Public Land and Resources Law in the American West: Time for Another Comprehensive Review?
49 Envtl. L. 1 (2019)
72 Pages Posted: 11 Jul 2019
Date Written: 2019
The federal public lands, a defining characteristic of the American West, are embroiled in change and controversy. This is nothing new as these lands have long ignited passions linked to debates over resource development versus protection and federal-state relations. During the past fifty years, however, changes engulfing the region have helped enflame these historic debates, driven by unparalleled population growth, major economic and social shifts, water conflicts, energy development demands, climate change impacts, emergent recreational and environmental values, new scientific knowledge, extensive litigation, reduced agency budgets, new community-based collaborative initiatives, and the like. These remarkable changes are testing the legal and institutional framework governing the public lands, which has changed little during the past fifty years despite recurrent criticism directed toward its shortcomings. In fact, the last comprehensive review of federal public land and resource law occurred during the 1960s, when the Public Land Law Review Commission convened and issued a groundbreaking report that helped prompt much-needed legal reforms, such as the Federal Land Policy and Management Act, National Forest Management Act, Payment in Lieu of Taxes Act, and Public Rangelands Improvement Act. Given the level of controversy prevailing on the public lands today, this Article addresses the question whether the time has come for another comprehensive review of the relevant laws governing these publicly owned lands and their resources. The Article identifies the changes that are inexorably reshaping public land policies, reviews past efforts through federal commissions to examine and reform the laws governing these lands, and assesses the prospects for another comprehensive review. Noting the extreme level of controversy and distrust that persists today, it concludes by proposing a more limited review effort, one focused on accelerating recreational uses and conflicts that may present an opportunity to achieve consensus for the sake of the landscape that everyone is sharing and values.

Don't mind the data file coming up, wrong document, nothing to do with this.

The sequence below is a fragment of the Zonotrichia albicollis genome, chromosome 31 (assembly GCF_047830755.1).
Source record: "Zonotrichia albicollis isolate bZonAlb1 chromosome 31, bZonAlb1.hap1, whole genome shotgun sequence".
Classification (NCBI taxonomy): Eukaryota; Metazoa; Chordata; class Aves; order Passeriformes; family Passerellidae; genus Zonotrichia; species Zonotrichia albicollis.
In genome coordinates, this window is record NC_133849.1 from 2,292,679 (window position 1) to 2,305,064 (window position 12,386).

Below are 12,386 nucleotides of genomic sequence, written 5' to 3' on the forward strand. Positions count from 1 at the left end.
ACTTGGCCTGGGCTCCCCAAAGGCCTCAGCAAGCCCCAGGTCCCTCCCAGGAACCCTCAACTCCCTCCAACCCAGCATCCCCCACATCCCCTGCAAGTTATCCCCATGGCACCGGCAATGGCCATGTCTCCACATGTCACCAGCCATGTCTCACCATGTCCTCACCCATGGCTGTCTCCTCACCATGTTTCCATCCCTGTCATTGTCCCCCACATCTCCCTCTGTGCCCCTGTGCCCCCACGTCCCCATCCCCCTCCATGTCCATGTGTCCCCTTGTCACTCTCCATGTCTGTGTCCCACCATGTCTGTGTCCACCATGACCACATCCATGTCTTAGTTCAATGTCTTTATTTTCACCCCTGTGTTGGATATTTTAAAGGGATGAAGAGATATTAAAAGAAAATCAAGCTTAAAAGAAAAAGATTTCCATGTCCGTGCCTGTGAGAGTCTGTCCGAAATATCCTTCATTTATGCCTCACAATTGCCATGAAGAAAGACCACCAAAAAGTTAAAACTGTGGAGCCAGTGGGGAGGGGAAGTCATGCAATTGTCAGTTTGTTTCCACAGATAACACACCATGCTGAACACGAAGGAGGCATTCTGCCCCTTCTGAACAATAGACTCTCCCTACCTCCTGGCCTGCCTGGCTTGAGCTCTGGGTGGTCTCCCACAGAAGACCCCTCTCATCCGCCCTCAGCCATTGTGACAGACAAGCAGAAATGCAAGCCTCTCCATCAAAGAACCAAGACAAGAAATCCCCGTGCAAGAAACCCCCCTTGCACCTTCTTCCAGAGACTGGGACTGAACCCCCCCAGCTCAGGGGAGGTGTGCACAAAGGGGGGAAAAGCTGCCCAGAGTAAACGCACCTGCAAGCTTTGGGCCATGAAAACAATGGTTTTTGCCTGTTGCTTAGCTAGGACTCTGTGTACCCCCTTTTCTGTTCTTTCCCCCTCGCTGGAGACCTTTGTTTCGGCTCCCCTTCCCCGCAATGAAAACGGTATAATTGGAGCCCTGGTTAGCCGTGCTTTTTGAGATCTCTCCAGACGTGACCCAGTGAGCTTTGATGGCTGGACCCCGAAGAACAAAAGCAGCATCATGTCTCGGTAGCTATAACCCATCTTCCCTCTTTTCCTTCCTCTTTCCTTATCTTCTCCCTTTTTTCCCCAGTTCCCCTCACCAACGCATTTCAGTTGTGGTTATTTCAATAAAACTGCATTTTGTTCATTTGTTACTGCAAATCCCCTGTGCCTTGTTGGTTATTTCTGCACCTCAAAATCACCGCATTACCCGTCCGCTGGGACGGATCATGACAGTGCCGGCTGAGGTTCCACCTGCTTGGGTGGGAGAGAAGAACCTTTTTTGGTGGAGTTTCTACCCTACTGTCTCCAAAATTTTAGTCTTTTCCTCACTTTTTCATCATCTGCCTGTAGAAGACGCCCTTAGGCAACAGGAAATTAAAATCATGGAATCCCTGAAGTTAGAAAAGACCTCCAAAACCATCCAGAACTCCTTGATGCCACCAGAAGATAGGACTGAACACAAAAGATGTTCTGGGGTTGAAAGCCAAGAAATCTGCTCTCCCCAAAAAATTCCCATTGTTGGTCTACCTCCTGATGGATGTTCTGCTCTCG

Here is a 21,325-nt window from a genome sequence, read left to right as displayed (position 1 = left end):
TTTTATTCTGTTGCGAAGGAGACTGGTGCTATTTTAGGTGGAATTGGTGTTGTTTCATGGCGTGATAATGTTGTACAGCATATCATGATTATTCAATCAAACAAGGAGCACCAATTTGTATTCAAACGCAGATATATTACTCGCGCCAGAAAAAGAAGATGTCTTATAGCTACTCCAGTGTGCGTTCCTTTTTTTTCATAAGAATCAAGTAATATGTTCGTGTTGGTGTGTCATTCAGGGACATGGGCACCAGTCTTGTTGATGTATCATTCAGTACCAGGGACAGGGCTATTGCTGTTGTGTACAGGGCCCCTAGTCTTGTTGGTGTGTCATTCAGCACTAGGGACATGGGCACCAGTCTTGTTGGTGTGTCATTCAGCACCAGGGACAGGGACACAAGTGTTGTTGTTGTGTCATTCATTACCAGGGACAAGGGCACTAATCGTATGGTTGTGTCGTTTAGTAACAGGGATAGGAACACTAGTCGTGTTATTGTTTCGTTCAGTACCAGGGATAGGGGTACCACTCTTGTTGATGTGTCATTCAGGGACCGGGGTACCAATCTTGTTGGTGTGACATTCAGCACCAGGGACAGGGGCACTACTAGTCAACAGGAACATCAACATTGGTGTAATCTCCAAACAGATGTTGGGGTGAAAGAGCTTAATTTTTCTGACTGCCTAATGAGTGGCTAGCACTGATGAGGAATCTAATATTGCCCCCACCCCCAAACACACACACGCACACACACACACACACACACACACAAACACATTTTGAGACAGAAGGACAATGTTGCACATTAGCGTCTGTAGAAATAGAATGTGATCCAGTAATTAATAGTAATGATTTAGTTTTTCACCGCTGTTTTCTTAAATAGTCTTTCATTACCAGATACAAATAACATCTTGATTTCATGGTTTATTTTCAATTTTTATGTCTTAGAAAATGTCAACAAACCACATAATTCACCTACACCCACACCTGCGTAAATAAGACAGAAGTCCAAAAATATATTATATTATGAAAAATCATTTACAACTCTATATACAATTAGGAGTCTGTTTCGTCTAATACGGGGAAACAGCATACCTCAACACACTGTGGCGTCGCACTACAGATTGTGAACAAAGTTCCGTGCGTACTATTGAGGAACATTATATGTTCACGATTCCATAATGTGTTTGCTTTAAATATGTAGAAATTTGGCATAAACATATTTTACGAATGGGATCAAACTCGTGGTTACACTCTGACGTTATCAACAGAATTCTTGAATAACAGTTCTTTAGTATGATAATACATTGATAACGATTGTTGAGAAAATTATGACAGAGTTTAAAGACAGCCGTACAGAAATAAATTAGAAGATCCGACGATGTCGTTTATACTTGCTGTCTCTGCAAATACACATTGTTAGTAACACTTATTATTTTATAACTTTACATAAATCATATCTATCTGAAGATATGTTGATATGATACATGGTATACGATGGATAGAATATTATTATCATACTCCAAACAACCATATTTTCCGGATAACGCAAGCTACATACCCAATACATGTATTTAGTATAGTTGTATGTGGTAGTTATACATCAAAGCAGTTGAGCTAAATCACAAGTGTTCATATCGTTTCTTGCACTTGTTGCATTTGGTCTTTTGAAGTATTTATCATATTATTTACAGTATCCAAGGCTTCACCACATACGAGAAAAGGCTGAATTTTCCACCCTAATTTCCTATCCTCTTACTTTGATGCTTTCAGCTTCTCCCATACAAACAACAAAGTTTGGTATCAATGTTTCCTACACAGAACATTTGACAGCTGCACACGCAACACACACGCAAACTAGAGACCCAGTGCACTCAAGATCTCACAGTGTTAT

Keywords: public lands, American West, federal lands, BLM
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